Carol Plaisier

Tax Free Savings Accounts

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I’m an Oceanside investment and insurance advisor with over 30 years of financial service experience. I specialize in helping women through periods of transition: divorce, losing a spouse, preparing for retirement and women who steward the family finances. I believe the more you understand about the investments or insurance that you own, the better you will be able to sleep at night without worrying you will end up a ‘bag lady’ on the streets. Many of my female clients have questions regarding various aspects of their financial security and you may have some of the same questions and interest.

Let’s talk about Tax Free Savings Accounts (TFSA). The government does not give you many chances to save on taxes, this is definitely one you should be taking advantage of. You have been allowed to contribute to a tax free savings account since 2009, with varying maximum annual contribution limits.

You do not have to contribute annually, or even the maximum annually, and all limits can be carried forward to future years indefinitely. TFSA contributions can be made all year, not to be confused with RRSP contributions which have to be made by the 60th day of the year to qualify for the current income tax filing deadline. If you were able to maximize your contributions, you have been allowed to contribute a total of $46,500.

Banks may lead you to believe that the TFSA is a bank account, earning a low account interest, but the fact is that the TFSA investments can be made in GICs, individual stocks, ETFs, bonds or mutual funds.

Typically, some mutual funds and stocks that pay dividends will earn more than a GIC at current interest rates. Even though dividends and capital gains are taxed more favorably than GIC interest, it may be more beneficial to hold investments with these types of earnings in your TFSA.

So, which is better for your situation – a RRSP (registered retirement savings plan) or a TFSA? A general rule is if your tax rate will be the same or higher in retirement than currently, using an RRSP isn’t as attractive an option for you, but it really does depend on your specifics: current income & tax bracket, income expected in retirement & tax bracket.

In some cases it might even make sense to pull money out of a RRSP and invest it in a TFSA. If you have a lower income for a year or two, aren’t drawing CPP or OAS yet and haven’t converted your RRSP to a RRIF, it is a viable strategy.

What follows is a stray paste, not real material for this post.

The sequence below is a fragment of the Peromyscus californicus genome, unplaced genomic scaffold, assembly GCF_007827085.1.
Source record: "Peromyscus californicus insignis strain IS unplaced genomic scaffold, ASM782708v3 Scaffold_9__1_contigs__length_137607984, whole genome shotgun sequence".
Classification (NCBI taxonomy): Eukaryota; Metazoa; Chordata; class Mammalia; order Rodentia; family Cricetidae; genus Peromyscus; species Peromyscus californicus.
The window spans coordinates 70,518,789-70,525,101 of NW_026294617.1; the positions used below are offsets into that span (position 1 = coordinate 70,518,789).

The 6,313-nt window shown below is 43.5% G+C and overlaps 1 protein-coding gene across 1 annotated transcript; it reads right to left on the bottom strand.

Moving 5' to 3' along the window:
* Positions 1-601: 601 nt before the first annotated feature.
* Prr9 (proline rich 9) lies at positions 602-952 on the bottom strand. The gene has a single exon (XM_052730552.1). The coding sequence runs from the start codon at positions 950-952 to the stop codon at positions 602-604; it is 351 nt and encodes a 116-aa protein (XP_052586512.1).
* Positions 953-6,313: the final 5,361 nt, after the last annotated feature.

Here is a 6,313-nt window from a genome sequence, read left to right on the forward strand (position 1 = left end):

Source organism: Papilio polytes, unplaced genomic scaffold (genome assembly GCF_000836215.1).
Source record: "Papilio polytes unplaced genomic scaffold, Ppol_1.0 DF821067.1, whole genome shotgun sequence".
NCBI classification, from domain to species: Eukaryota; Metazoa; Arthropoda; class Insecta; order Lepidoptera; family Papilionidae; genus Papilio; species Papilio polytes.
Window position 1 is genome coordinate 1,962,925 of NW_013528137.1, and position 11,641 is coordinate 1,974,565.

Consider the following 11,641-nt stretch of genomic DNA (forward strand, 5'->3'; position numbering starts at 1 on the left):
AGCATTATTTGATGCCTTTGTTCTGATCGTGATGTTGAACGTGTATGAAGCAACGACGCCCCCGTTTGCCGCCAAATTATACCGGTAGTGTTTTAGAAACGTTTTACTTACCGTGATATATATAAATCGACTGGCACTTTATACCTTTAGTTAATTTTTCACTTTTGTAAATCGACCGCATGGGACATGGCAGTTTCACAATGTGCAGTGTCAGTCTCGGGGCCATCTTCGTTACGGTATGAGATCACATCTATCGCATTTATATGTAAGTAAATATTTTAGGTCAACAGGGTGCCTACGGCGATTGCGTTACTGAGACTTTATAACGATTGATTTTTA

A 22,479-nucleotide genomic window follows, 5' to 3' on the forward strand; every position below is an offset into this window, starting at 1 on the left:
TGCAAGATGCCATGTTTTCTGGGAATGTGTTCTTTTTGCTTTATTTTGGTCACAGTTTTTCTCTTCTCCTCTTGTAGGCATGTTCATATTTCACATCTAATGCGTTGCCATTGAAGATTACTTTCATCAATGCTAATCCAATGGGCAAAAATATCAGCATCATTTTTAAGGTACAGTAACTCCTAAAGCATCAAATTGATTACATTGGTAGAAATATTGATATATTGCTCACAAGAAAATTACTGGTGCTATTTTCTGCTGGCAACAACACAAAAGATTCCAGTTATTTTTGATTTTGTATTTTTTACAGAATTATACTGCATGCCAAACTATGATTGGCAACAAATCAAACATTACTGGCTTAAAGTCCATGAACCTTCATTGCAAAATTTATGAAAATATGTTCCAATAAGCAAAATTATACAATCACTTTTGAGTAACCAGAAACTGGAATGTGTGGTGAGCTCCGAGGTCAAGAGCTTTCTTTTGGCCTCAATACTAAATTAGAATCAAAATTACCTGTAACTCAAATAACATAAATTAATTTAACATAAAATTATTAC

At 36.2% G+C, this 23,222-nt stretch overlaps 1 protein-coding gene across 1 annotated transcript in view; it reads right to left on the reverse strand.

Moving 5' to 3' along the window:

Some people use their TFSA as a savings vehicle for an upcoming holiday or a large purchase, or an emergency fund. Do not use the account as a savings account with multiple withdrawals a year – it becomes difficult to monitor, and, although the government will allow you to re-contribute the withdrawal amounts there are restrictions.

The funds cannot be replaced until the following year or quite substantial penalties of 1% per month for the over contributed amount is applicable.

If you have a choice, timing withdrawals towards the end of the year are best since you can replace the funds as early as January 2 the following year.

Please contact me if you have any questions or with a topic you would like addressed in a future article.


Carol Plaisier ThumbnailCarol Plaisier, CFP®, FMA, AMP | Investment and Insurance Advisor
HollisWealth | a division of Scotia Capital Inc. |  HollisWealth Insurance Agency Ltd.
174 Morison Ave., P.O. Box 1391
Parksville, BC  V9P 2H3
T 250.248.2399   F 250.248.2998



This article was prepared solely by Carol Plaisier who is a registered representative of HollisWealth® (a division of
Scotia Capital Inc., a member of the Canadian Investor Protection Fund and the Investment Industry Regulatory
Organization of Canada). Brokerage services provided by HollisWealth are provided through Scotia Capital Inc.
Insurance products provided by HollisWealth Insurance Agency Ltd. The views and opinions, including any
recommendations, expressed in this article are those of Carol Plaisier alone and not those of HollisWealth.®Registered Trademark of The Bank of Nova Scotia, used under license.







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